A green wave occurs when a series of traffic lights (usually three or more) are coordinated to allow continuous traffic flow over several intersections in one main direction.

Any vehicle traveling along with the green wave (at an approximate speed decided upon by the traffic engineers) will see a progressive cascade of green lights, and not have to stop at intersections. This allows higher traffic loads, and reduces noise and energy use (because less acceleration and braking is needed). In practical use, only a group of cars (known as a "platoon", the size of which is defined by the signal times) can use the green wave before the time band is interrupted to give way to other traffic flows.

The coordination of the signals is sometimes done dynamically, according to sensor data of currently existing traffic flows - otherwise it is done statically, by the use of timers. Under certain circumstances, green waves can be interwoven with each other, but this increases their complexity and reduces usability, so in conventional set-ups only the roads and directions with the heaviest loads get this preferential treatment.

In 2011, a study modeled the implementation of green waves during the night in a busy Manchester suburb (Chorlton-cum-Hardy) using S-Paramics microsimulation and the AIRE emissions module.[1] The results showed using green wave signal setups on a network have the potential to:

Typical Signal Schedule and Traffic Flow Diagram, North-South across Market (1929) From Signal Timing Schedule for Traffic Control Plan, June 15, 1929. Attempted "green wave": 8.5mph on Market; 50 vara district: 10.5 mph north-south, 14.5 mph east-west; 100 vara district: 14.5mph north-south, 20.5mph east-west.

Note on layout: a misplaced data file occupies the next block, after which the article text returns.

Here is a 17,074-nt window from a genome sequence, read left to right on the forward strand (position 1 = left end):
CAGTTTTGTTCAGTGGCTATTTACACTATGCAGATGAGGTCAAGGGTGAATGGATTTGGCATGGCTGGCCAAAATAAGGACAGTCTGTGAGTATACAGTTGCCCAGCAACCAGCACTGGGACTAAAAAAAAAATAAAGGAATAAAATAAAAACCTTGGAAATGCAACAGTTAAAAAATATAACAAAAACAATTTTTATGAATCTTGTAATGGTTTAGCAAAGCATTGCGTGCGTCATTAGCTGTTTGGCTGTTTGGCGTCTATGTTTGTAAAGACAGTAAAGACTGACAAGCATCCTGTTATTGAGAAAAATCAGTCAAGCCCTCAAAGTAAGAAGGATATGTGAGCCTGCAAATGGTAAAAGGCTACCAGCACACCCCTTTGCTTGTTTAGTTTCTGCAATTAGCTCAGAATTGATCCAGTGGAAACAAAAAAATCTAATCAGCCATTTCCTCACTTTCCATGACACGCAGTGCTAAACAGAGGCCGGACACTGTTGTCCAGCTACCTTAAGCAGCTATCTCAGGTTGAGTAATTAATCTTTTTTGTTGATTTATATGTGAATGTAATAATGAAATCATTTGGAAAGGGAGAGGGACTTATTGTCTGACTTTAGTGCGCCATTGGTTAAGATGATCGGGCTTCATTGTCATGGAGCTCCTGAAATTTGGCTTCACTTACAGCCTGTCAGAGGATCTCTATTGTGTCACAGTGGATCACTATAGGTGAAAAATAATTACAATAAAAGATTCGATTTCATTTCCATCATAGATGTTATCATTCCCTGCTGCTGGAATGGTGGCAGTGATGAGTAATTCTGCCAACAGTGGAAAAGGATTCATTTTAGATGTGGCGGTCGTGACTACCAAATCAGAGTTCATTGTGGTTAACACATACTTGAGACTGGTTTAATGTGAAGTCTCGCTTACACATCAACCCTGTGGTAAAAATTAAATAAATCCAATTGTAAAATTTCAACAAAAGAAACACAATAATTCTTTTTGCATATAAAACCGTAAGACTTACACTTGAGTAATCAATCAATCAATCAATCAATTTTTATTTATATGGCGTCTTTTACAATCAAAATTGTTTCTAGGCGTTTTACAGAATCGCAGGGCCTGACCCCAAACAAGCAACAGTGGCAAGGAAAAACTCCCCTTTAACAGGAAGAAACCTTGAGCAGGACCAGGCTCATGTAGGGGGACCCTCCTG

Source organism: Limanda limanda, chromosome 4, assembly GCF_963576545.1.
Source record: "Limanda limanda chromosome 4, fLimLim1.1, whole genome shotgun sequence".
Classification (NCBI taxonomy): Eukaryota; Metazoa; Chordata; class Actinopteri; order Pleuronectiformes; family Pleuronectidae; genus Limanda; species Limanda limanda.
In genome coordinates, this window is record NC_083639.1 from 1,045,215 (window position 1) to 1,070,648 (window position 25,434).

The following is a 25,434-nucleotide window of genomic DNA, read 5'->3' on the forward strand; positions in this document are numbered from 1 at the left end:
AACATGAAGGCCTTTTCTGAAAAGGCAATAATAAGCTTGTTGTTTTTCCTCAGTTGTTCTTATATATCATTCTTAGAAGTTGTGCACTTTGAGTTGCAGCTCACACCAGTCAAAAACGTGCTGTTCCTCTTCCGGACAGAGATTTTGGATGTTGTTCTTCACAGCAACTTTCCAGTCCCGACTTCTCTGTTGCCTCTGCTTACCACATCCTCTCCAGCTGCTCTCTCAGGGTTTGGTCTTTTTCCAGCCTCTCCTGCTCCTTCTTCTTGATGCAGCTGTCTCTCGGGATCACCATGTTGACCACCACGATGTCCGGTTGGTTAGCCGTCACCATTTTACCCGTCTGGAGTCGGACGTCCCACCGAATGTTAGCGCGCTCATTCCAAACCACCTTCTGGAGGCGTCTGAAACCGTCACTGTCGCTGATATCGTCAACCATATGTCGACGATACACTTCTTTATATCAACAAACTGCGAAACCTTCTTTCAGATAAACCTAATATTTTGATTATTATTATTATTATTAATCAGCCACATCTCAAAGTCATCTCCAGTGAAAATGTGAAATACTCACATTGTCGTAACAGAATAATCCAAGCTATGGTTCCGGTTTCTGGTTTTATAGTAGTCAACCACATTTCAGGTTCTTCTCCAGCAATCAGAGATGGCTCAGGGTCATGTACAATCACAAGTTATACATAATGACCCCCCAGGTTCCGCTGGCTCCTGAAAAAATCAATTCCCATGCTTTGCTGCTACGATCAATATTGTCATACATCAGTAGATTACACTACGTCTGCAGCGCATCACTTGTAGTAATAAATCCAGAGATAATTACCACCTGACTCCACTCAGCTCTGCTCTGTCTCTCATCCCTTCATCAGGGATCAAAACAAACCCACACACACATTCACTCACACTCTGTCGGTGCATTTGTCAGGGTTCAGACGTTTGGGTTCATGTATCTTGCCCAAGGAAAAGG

• Reduce CO
    , NOx, and PM10 emissions from traffic.
  • Reduce fuel consumption of vehicles.
  • Be used on roads that intersect with other green waves.
  • Reduce the time cars wait at side roads.
  • Give pedestrians more time to cross at crossings and help them to cross streets as vehicles travel in platoons [2]
  • Control the speed of traffic in urban areas.
  • Reduce component wear of vehicles and indirect energy consumption through their manufacture [3]

A green wave in both directions may be possible with different speed recommendations for each direction, otherwise traffic coming from one direction may reach the traffic light faster than from the other direction if the distance from the previous traffic light is not mathematically a multiple of the opposite direction. Alternatively a dual carriageway may be suitable for green waves in both directions if there is sufficient space in the central reservation to allow pedestrians to wait and separate pedestrian crossing stages for each side of the road.[1]

Green waves are sometimes used to facilitate bicycle traffic. Copenhagen,[4] Amsterdam,[5] San Francisco,[6] and other cities may synchronize traffic signals to provide a green light for a flow of cyclists. On San Francisco's Valencia Street, the signals were retimed in early 2009 to provide a green wave in both directions, possibly the first street in the world with a two-way green wave for cyclists. In Copenhagen, a green wave on the arterial street Nørrebrogade facilitates 30,000 cyclists to maintain a speed of 20 km/h (12 mph) for 2.5 km (1.6 mi). In Amsterdam, cyclists riding at a speed of 15 to 18 km/h (9.3 to 11.2 mph) will be able to travel without being stopped by a red signal. Tests show that public transport can benefit as well and cars may travel slightly slower.